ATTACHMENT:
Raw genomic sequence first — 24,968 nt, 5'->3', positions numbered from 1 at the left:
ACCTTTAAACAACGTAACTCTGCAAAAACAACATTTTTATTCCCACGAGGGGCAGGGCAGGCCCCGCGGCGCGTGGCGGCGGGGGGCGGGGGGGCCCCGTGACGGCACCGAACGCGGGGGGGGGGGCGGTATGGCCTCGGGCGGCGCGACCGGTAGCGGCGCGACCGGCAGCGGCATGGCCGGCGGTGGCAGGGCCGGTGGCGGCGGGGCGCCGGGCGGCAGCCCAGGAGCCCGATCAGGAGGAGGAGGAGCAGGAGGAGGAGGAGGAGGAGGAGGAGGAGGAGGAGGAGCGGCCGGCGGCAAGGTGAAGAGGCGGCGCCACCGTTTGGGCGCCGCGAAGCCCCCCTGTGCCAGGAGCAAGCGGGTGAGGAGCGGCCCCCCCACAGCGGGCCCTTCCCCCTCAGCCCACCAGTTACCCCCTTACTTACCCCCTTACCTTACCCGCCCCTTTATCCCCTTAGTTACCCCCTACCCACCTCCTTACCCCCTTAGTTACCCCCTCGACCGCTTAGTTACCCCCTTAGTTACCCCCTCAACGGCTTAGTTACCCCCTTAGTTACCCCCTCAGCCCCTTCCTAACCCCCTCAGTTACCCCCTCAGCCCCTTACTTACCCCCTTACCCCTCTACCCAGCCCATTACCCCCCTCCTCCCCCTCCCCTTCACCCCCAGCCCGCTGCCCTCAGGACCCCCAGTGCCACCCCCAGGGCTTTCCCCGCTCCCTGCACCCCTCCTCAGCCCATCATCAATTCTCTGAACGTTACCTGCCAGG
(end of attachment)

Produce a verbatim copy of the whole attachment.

Raw genomic sequence first — 24,968 nt, 5'->3', positions numbered from 1 at the left:
ACCTTTAAACAACGTAACTCTGCAAAAACAACATTTTTATTCCCACGAGGGGCAGGGCAGGCCCCGCGGCGCGTGGCGGCGGGGGGCGGGGGGGCCCCGTGACGGCACCGAACGCGGGGGGGGGGGCGGTATGGCCTCGGGCGGCGCGACCGGTAGCGGCGCGACCGGCAGCGGCATGGCCGGCGGTGGCAGGGCCGGTGGCGGCGGGGCGCCGGGCGGCAGCCCAGGAGCCCGATCAGGAGGAGGAGGAGCAGGAGGAGGAGGAGGAGGAGGAGGAGGAGGAGGAGGAGCGGCCGGCGGCAAGGTGAAGAGGCGGCGCCACCGTTTGGGCGCCGCGAAGCCCCCCTGTGCCAGGAGCAAGCGGGTGAGGAGCGGCCCCCCCACAGCGGGCCCTTCCCCCTCAGCCCACCAGTTACCCCCTTACTTACCCCCTTACCTTACCCGCCCCTTTATCCCCTTAGTTACCCCCTACCCACCTCCTTACCCCCTTAGTTACCCCCTCGACCGCTTAGTTACCCCCTTAGTTACCCCCTCAACGGCTTAGTTACCCCCTTAGTTACCCCCTCAGCCCCTTCCTAACCCCCTCAGTTACCCCCTCAGCCCCTTACTTACCCCCTTACCCCTCTACCCAGCCCATTACCCCCCTCCTCCCCCTCCCCTTCACCCCCAGCCCGCTGCCCTCAGGACCCCCAGTGCCACCCCCAGGGCTTTCCCCGCTCCCTGCACCCCTCCTCAGCCCATCATCAATTCTCTGAACGTTACCTGCCAGG